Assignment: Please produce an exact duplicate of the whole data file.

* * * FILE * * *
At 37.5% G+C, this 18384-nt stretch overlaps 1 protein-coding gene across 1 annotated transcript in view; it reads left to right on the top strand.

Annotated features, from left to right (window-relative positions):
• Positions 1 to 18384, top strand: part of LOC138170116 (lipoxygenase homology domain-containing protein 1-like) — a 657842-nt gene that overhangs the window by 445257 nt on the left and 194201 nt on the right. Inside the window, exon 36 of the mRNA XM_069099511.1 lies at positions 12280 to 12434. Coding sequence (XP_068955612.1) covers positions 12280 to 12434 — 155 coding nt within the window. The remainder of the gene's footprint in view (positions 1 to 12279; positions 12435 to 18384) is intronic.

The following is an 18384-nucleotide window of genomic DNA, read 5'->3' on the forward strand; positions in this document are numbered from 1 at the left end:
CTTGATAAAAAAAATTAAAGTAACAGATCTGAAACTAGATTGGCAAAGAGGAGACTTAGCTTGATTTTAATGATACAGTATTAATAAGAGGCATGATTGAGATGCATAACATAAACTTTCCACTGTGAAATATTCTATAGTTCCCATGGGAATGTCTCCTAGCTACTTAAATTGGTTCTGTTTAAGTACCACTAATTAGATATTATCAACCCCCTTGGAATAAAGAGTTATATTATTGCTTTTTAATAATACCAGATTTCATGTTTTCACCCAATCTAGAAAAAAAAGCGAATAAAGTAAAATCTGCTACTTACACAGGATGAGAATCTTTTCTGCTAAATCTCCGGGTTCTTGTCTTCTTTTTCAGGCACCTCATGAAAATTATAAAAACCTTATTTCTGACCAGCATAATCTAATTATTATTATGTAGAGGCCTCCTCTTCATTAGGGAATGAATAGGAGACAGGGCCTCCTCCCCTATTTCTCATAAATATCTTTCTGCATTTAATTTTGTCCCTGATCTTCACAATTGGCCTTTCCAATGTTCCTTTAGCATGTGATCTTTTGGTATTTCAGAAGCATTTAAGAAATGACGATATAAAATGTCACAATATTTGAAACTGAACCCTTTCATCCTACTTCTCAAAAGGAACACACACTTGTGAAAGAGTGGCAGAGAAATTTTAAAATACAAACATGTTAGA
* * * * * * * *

At 37.5% G+C, this 18384-nt stretch overlaps 1 protein-coding gene across 1 annotated transcript in view; it reads left to right on the top strand.

Annotated features, from left to right (window-relative positions):
• Positions 1 to 18384, top strand: part of LOC138170116 (lipoxygenase homology domain-containing protein 1-like) — a 657842-nt gene that overhangs the window by 445257 nt on the left and 194201 nt on the right. Inside the window, exon 36 of the mRNA XM_069099511.1 lies at positions 12280 to 12434. Coding sequence (XP_068955612.1) covers positions 12280 to 12434 — 155 coding nt within the window. The remainder of the gene's footprint in view (positions 1 to 12279; positions 12435 to 18384) is intronic.

The following is an 18384-nucleotide window of genomic DNA, read 5'->3' on the forward strand; positions in this document are numbered from 1 at the left end:
CTTGATAAAAAAAATTAAAGTAACAGATCTGAAACTAGATTGGCAAAGAGGAGACTTAGCTTGATTTTAATGATACAGTATTAATAAGAGGCATGATTGAGATGCATAACATAAACTTTCCACTGTGAAATATTCTATAGTTCCCATGGGAATGTCTCCTAGCTACTTAAATTGGTTCTGTTTAAGTACCACTAATTAGATATTATCAACCCCCTTGGAATAAAGAGTTATATTATTGCTTTTTAATAATACCAGATTTCATGTTTTCACCCAATCTAGAAAAAAAAGCGAATAAAGTAAAATCTGCTACTTACACAGGATGAGAATCTTTTCTGCTAAATCTCCGGGTTCTTGTCTTCTTTTTCAGGCACCTCATGAAAATTATAAAAACCTTATTTCTGACCAGCATAATCTAATTATTATTATGTAGAGGCCTCCTCTTCATTAGGGAATGAATAGGAGACAGGGCCTCCTCCCCTATTTCTCATAAATATCTTTCTGCATTTAATTTTGTCCCTGATCTTCACAATTGGCCTTTCCAATGTTCCTTTAGCATGTGATCTTTTGGTATTTCAGAAGCATTTAAGAAATGACGATATAAAATGTCACAATATTTGAAACTGAACCCTTTCATCCTACTTCTCAAAAGGAACACACACTTGTGAAAGAGTGGCAGAGAAATTTTAAAATACAAACATGTTAGA